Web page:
Nicole Johnson

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Prince Harry said it best, “how any woman does what they do is beyond comprehension” in his response, after witnessing the birth of his son.

Today, in North America, is Mother’s Day. A day when mothers (biological or adopted) and mother-figures are celebrated for … just being mum (mom, ma, mommy, mother, etc.).

It is a lovely day for so many, who have done so much.

For others it is not so lovely. If that is you, stop reading this and click on my post, written just for you, for I understand When Mums Day Hurts.

What Prince Harry didn’t know, when his wife pushed their son into their shared world, what he will not know for many years to come, is that his wife has just begun the hardest work of motherhood. As the umbilical cord was cut, the real work of motherhood begins … that of letting go.

Motherhood is the most awe-inspiring, heart-swelling, prayer motivating, faith-building, white knuckle determination, rip your heart out and squeeze every last drop of life from you experiences.

It is the indescribable experience of a lifetime, that lasts a lifetime. It is a constant push-pull, constant drawing in and letting go.

The job of a mother is, from the beginning of conception, to grow and build and prepare a child for independence … from herself.

Our intuitive desire to hold tight, over-written by our biological inclination to prepare our children for life apart from us.

As a child of a mother, I am keenly aware that in no way can I ever out-love my mother. Nor can I need her as she does me. And it is her fault (being blamed is also part of motherhood 😉 )! For it was my mother who taught me to grow up, that I can do it myself, that I can do anything.

As my own children have grown into adults, I have grown to understand that my letting go of my children continues as I step back and allow them to be independent of me … my advice, my plans, my choices (so much more easily said than done … do I hear an amen?). It is this independence of body and mind that can bring some of the sweetest reunions, when they bring their life back into closeness with mine, sharing what they have learned with me.

Letting go is hard for us moms. For we love our children so much more deeply than words can express. Yet, letting go is the mantra of mums. It is the daily cutting of the umbilical cord, the daily waving good bye, the daily whisper you can do it. And they move forward from where we are, watching them go.

When my days of life and living are done, when my kids sit around a table looking at photos, laughing at silliness, recounting memories that only they share, I don’t care if they think my giving birth was monumental, that my brownies were the best or that I transported them like a full time taxi driver when they were kids.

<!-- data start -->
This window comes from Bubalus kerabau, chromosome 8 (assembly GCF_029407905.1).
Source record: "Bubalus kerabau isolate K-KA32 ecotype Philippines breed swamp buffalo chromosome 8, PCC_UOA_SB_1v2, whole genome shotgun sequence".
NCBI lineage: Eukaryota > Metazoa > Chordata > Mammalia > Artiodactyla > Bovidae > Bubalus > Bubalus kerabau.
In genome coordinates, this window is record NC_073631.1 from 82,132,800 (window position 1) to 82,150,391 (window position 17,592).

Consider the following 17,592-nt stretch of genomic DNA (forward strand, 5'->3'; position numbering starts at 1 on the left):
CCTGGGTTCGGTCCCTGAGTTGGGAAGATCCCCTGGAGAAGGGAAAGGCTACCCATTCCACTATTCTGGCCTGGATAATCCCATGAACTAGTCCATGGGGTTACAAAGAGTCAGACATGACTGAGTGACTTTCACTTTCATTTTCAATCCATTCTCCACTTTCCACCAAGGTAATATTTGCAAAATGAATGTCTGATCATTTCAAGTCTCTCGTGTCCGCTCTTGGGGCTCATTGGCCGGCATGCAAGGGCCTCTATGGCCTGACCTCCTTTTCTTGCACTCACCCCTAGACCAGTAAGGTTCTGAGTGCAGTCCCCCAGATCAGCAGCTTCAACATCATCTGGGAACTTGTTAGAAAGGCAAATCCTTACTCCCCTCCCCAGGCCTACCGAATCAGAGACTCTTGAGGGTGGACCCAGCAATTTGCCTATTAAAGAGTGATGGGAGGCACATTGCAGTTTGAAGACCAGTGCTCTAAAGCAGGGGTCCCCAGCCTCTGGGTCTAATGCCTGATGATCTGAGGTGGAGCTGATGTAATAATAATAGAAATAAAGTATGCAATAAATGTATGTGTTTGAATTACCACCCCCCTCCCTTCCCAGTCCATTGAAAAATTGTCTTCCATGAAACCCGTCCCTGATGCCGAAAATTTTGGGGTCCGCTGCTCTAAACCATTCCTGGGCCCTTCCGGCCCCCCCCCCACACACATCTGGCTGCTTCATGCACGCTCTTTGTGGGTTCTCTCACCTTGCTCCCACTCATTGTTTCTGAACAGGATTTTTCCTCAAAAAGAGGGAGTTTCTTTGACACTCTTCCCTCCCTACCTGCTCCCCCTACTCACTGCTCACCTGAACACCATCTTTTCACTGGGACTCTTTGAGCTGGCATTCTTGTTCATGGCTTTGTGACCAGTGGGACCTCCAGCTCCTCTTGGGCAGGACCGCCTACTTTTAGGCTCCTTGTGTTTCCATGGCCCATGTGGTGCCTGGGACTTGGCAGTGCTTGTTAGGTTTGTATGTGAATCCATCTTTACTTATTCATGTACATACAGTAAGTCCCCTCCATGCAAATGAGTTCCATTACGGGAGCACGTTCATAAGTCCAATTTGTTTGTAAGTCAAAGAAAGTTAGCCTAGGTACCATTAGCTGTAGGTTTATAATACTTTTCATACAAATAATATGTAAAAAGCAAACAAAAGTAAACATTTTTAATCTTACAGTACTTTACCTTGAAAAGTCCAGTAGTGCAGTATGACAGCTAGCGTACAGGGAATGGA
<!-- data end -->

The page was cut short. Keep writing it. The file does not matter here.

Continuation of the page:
I hope they are able to say
I struggled to point them to Christ,
I loved deeply,
hugged tightly
and that I let them go.

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Another year, baby girl. Twenty-two years of life and living to celebrate.

I have been thinking about this birthday for weeks now, somehow it is haunting me as though there is something of greater significance than my eye can see, my mind can imagine.

Years before your birth there was a popular movie, called Dances with Wolves. None of it’s story really matters, just the name and story of one of the main characters, Stands with a Fist.

After another group had killed her family, Stands with a Fist was raised by a Sioux medicine doctor. She suffered the teasing and name calling of others, who only saw their differences. One day, she hit another woman in the face, hard, and she fell to the ground. The teasing ended that day, so began her tribe name of Stands with a Fist.

When Stands with a Fist first appears in the movie she is in deep mourning, for the husband who had died. She is seen injuring, mutilating herself, trying to create visible scars for the agonizingly painful invisible ones she felt, deep within her heart.

So, you might be wondering, what does this movie, this Stands with a Fist chick have to do with your birthday?

Well, you’ve had a season of losing your foundation, your security. You’ve experienced, in a number of situations, the impact of being different (even bullied in direct and indirect ways). You have struggled in your health, relationships, work, education, finances.

But, I saw something change in you … something that was never part of your nature before.

You started to raise your fists.

Not physically, of course, for your nature is non violent, but mentally, emotionally, relationally. You started to stand up for yourself, advocating for yourself, protecting yourself.

There is a strength in you, that I have not seen before, emerging. You are doing the hard things, the awkward things, the self-preservation things, not giving into the bullying of your struggles, but hitting back, refusing to stay in the dust.

Out of discouragements and heartbreaks and struggles and violations of all sorts there is a refusal to wallow and a move towards health … whole and complete health.